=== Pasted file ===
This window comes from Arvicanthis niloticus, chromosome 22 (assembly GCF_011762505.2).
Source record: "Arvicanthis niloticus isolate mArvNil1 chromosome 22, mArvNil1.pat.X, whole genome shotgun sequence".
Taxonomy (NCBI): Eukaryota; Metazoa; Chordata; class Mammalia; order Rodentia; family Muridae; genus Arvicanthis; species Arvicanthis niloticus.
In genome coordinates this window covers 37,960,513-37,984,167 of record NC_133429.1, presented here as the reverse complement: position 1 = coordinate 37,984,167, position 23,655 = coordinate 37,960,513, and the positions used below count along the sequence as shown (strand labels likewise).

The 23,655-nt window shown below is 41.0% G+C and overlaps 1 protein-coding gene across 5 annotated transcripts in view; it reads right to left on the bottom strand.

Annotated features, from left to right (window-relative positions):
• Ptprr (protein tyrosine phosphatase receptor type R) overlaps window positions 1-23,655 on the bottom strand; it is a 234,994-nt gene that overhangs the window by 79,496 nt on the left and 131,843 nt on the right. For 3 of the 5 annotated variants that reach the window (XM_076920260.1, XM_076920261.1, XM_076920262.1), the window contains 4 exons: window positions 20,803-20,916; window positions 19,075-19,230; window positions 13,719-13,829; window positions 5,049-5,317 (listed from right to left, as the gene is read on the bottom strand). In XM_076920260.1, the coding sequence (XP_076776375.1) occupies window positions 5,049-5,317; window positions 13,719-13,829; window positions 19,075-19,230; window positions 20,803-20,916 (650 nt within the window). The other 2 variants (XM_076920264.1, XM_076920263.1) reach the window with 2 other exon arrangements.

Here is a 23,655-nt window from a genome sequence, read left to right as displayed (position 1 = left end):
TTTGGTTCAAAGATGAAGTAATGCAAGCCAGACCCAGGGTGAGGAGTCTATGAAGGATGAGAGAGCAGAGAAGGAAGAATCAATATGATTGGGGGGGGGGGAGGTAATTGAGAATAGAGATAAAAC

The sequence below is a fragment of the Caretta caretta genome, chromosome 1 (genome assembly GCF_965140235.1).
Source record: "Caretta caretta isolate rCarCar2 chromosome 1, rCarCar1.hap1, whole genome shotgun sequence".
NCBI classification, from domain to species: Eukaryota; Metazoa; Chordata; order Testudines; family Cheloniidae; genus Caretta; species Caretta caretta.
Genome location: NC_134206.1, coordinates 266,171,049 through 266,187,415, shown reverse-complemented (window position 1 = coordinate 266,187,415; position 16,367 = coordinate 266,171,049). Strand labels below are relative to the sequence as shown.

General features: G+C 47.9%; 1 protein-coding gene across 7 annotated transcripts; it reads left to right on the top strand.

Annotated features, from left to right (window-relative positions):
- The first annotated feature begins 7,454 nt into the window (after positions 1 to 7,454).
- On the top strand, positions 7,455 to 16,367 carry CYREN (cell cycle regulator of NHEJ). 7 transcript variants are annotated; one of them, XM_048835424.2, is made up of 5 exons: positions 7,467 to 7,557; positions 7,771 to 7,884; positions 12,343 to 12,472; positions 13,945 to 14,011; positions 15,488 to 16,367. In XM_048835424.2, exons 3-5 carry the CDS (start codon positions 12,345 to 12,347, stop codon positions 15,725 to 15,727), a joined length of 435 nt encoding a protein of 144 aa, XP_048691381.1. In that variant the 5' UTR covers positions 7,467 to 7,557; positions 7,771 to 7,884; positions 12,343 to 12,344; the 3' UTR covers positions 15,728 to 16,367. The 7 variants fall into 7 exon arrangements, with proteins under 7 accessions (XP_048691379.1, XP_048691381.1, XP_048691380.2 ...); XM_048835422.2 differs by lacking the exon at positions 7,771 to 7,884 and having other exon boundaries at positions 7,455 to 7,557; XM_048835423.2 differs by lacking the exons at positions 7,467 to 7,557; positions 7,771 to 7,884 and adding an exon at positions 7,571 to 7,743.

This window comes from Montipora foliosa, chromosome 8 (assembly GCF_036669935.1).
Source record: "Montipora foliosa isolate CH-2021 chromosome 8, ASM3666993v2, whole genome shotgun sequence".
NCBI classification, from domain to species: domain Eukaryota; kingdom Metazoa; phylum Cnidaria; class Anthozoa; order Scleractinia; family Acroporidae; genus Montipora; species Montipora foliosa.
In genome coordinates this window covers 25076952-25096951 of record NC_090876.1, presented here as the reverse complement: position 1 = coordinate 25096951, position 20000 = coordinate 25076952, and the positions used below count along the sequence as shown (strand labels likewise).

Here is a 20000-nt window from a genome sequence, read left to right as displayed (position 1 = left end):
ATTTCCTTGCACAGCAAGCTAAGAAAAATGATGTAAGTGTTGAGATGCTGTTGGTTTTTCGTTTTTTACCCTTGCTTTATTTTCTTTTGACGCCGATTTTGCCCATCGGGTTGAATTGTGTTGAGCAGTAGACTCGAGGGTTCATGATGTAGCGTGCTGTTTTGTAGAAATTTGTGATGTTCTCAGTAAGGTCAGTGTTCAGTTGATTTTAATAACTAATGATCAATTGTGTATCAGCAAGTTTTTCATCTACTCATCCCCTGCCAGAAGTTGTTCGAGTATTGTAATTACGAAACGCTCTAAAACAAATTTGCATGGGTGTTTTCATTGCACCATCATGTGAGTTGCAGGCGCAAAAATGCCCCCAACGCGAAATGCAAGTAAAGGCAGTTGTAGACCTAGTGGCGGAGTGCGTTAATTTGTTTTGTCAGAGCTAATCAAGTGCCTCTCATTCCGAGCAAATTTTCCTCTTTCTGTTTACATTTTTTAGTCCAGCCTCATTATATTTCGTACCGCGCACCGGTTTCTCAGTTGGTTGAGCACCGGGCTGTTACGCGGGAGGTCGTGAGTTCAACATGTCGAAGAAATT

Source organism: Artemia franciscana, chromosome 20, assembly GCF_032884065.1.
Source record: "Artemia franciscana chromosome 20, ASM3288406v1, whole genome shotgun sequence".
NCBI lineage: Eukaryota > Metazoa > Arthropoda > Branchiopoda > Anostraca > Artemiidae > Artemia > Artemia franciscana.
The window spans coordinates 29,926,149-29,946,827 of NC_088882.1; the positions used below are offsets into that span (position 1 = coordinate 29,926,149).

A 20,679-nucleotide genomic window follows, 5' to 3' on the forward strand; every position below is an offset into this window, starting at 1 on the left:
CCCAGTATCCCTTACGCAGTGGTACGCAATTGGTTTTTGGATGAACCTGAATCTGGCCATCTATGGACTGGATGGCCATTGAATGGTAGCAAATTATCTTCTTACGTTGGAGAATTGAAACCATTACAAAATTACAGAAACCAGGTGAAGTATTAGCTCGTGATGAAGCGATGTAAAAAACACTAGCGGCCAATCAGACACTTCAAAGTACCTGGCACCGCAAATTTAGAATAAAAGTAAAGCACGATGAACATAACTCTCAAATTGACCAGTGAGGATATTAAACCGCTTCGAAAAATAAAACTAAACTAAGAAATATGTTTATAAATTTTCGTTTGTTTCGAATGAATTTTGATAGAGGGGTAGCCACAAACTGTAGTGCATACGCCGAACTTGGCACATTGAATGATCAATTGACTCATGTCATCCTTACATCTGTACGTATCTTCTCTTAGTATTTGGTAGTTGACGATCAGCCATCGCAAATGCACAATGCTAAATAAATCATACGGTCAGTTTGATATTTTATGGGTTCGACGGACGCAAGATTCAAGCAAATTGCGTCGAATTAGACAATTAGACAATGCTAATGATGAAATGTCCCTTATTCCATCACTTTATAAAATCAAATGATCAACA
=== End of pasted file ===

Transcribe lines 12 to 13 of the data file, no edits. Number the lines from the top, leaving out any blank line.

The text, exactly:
NCBI classification, from domain to species: Eukaryota; Metazoa; Chordata; order Testudines; family Cheloniidae; genus Caretta; species Caretta caretta.
Genome location: NC_134206.1, coordinates 266,171,049 through 266,187,415, shown reverse-complemented (window position 1 = coordinate 266,187,415; position 16,367 = coordinate 266,171,049). Strand labels below are relative to the sequence as shown.